As the new academic year begins, on queue, old tropes about boozy students tumble through the press and social media. Even the reports this week about universities turning away from the traditional heavy partying in freshers week feel dated – most of us in the students’ union sector having been doing that sort of thing for years.
As well as booze, the great British press has always had a ‘thing’ about students and sex – prurient stories about students turning to sex work to find their studies are as old as either universities, or sex work. But in recent months the stories have taken an altogether darker turn, with red tops and broadsheets of all political persuasions starting to cover the culture of sexual harassment and assault on campus that is starting to be uncovered.
Citing examples from the US and research from NUS, reports have argued that ‘lad culture’ is pervading UK campuses and in turn is allowing a culture of rape and sexual assault to develop unchallenged. Some tap back into the old tropes of boozy freshers weeks and victim blaming; some bemoan the apparent ‘curtailment of free speech’ that consent workshops supposedly represent. But others cover deeply worrying victims’ stories of attempting to complain about rape or sexual assault and being met with the dead hand of university bureaucracy, or being forced to go on a hiding to nothing via the police.
Get away from the press stories and the stats are quite stark. Research from NUS found that of those students identifying as women, 68% of respondents had experienced some kind of sexual harassment in and around their institution, including groping, flashing and unwanted sexual comments; and one in seven had experienced serious physical or sexual assault during their time as a student. Numerous other studies back up the claims. Yet the sector itself seems to have been curiously silent on the issue, with only OIA boss Rob Behrens putting his head usefully above the parapet to bemoan the lack of obvious places to report harassment and poor staff training.
Silent largely, until now. First the Russell Group’s Wendy Piatt appears in the press to defend their record: “Our institutions take the issue of any kind of harassment, abuse or violence against students extremely seriously… they have policies and procedures in place to deal with these matters, which are a key part of their responsibility to ensure safety and wellbeing”. Then Nicola Dandridge of UUK writes that the representative body is “undertaking work to see whether there is more we can do to support universities in this area and share best practice” (whilst of course being careful to deploy the catch-all excuse; “this is not an issue confined to university campuses”).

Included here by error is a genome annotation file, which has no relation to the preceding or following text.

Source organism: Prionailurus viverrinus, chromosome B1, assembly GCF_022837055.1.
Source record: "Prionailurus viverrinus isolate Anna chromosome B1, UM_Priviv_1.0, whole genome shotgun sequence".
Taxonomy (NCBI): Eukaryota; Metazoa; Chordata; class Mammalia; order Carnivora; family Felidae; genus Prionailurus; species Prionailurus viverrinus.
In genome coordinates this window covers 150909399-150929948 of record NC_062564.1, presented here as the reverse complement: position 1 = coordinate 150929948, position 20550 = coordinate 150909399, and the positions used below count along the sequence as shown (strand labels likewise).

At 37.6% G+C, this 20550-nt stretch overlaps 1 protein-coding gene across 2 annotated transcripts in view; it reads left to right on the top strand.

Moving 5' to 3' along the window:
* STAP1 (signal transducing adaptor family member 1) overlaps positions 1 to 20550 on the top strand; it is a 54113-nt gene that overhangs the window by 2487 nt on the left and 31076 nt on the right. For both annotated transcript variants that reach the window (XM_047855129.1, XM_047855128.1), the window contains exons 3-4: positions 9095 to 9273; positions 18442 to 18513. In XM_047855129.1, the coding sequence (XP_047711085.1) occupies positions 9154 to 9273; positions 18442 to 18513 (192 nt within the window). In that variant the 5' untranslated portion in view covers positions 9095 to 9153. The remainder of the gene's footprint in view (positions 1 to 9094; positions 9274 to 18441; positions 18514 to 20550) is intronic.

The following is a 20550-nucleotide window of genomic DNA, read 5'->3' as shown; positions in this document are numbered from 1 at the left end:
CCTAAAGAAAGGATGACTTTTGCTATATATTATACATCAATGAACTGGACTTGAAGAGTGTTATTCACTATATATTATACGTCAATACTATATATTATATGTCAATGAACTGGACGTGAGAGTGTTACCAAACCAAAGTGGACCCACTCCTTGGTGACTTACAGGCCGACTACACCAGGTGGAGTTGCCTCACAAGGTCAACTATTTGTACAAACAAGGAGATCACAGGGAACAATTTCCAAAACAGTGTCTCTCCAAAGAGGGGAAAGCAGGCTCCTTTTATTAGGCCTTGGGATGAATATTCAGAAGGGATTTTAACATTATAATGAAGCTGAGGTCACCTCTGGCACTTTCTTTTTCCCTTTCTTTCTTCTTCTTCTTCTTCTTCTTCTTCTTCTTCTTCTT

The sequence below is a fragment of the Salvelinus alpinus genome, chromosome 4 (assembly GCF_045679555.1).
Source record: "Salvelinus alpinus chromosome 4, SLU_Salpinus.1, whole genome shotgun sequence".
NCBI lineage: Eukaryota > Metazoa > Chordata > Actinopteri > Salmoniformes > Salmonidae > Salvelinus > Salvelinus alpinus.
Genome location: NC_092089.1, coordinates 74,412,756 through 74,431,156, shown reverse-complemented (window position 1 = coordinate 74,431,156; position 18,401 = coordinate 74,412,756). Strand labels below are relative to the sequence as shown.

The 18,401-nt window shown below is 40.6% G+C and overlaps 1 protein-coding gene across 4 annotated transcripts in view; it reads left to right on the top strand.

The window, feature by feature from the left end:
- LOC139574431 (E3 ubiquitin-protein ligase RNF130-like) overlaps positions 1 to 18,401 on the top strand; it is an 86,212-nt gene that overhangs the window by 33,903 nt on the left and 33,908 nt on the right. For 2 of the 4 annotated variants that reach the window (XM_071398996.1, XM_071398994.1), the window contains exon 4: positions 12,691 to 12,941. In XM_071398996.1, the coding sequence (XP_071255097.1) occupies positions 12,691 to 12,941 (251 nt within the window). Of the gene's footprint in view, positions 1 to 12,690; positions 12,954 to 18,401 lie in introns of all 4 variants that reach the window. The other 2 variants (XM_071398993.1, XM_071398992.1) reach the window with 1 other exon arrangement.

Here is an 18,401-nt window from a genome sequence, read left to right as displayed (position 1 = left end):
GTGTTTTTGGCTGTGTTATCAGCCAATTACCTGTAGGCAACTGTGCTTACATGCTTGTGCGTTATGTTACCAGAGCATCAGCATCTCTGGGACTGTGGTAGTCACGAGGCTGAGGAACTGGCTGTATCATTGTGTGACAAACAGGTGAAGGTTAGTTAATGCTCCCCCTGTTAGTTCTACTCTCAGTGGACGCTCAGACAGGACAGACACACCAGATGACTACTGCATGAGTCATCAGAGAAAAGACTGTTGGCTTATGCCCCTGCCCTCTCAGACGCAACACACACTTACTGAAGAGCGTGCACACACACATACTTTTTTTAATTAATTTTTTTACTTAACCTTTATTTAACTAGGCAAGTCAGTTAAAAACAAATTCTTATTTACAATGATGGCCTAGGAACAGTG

What Wendy, Nicola and others in the sector don’t major on in their defence of their treatment of victims is how they treat alleged perpetrators within their structures. The problem is, when there is an incident, “many students don’t even make it to the reporting stage because of the lack of clarity around the complaints and disciplinary procedures available to victims of sexual harassment and assault by universities”, says NUS’ Women’s officer Susuana Amoah.
This weekend in The Sunday Times, Secretary of State Sajid Javid announced that he’s taking action too – ordering a crackdown by writing to university vice chancellors “demanding they set up a taskforce to investigate … sexual and verbal assault… against women on campus and develop a code of practice for dealing with incidents”. His letter to VCs includes a code of practice on cultural change, a kitemark scheme, and deep links to stuff like the Home Office Violence Against Women and Girls Strategy. So far, so good.